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Shehnaz Bhujwala
Shehnaz Bhujwala
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FDA: Anti-Smoking Drug May Pose Serious Neuropsychiatric Risks to Users

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The Food and Drug Administration issued a public health advisory last Friday to alert health care providers, patients, and caregivers to new safety warnings concerning Chantix (varenicline), a prescription medication used to help patients stop smoking. Government regulators believe the connection between Pfizer’s anti-smoking drug Chantix and serious neuropsychiatric problems is “increasingly likely”, warn Chantix may raise the risk of psychiatric disorders and request that the manufacturer of the drug, Pfizer Inc., apply new safety warnings to the medication.

The FDA’s advisory follows an investigation of reports of depression, agitation and suicidal behavior, including at least 37 suicides among patients taking the popular twice-daily pill. Bob Rappaport, director of the FDA’s drug evaluation center, was quoted inThe Washington Post as saying there were “a number of compelling cases that look like they are the result of exposure to the drug itself and not other causes.”

The advisory also emphasized the following safety information for patients, caregivers, and health care professionals:

“Patients should tell their health care provider about any history of psychiatric illness prior to starting Chantix. Chantix may cause worsening of current psychiatric illness even if it is currently under control. It may also cause an old psychiatric illness to reoccur. FDA notes that patients with these illnesses were not included in the studies conducted for the drug’s approval.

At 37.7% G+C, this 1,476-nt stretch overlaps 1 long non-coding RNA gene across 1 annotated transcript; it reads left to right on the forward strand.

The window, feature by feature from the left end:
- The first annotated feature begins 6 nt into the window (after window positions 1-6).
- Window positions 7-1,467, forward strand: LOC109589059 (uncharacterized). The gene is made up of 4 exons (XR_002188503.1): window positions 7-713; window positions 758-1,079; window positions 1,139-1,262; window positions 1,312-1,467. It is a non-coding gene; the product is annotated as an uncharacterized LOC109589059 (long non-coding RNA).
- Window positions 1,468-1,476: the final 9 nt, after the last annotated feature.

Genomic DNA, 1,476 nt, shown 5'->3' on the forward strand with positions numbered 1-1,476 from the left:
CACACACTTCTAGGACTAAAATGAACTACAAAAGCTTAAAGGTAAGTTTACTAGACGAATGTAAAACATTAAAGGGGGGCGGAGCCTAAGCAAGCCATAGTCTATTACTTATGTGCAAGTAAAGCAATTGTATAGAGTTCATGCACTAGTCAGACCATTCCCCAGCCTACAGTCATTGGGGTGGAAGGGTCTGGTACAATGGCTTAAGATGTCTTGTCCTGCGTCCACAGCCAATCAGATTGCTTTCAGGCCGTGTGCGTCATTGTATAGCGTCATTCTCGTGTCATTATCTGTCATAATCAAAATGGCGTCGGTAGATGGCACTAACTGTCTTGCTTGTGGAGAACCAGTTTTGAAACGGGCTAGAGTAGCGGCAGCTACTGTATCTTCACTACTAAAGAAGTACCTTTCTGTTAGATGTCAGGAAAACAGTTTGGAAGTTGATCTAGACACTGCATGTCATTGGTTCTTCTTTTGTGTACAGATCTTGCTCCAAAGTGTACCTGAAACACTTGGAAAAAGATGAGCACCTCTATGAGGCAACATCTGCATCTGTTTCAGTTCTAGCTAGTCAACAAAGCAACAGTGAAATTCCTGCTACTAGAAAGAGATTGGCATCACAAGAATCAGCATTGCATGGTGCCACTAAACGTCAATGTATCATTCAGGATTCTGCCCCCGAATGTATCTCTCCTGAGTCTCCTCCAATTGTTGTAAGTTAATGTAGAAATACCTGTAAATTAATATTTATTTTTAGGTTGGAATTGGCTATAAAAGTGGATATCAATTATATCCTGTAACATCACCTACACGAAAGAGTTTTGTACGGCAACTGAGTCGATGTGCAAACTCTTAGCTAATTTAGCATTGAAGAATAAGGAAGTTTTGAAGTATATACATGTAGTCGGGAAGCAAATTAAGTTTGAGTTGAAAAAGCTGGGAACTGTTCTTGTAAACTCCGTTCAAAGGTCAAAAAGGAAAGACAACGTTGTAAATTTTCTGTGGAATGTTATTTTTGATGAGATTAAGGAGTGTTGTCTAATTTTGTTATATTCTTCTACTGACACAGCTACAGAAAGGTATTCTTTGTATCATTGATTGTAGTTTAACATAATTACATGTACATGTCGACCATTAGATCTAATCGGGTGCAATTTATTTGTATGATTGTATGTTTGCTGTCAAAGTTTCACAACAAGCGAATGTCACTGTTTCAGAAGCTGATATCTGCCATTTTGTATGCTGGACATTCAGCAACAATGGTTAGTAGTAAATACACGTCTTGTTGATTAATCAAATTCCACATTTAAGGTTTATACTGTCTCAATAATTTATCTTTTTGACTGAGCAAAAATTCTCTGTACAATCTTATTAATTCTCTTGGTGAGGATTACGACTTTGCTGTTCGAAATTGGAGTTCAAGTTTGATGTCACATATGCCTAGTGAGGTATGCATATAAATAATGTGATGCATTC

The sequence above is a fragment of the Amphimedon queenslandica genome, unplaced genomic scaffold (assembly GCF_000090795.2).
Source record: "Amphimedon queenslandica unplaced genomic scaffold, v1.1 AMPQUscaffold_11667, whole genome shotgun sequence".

Health care professionals, patients, patients’ families, and caregivers should be alert to and monitor for changes in mood and behavior in patients treated with Chantix. Symptoms may include anxiety, nervousness, tension, depressed mood, unusual behaviors and thinking about or attempting suicide. In most cases, neuropsychiatric symptoms developed during Chantix treatment, but in others, symptoms developed following withdrawal of varenicline therapy.

Patients should immediately report changes in mood and behavior to their doctor.

Vivid, unusual, or strange dreams may occur while taking Chantix.

Patients taking Chantix may experience impairment of the ability to drive or operate heavy machinery.”

Pfizer has reportedly implemented label changes with stronger warnings to the drug. In doing so, the company stressed that a direct link between Chantix and the reported psychiatric problems has not been established, but also could not be ruled out. However, the warnings come too late for families of users who committed suicide while taking the drug. Lawsuits are currently pending against Pfizer for its failure to adequately warn users about the drug’s serious and potentially fatal side effects.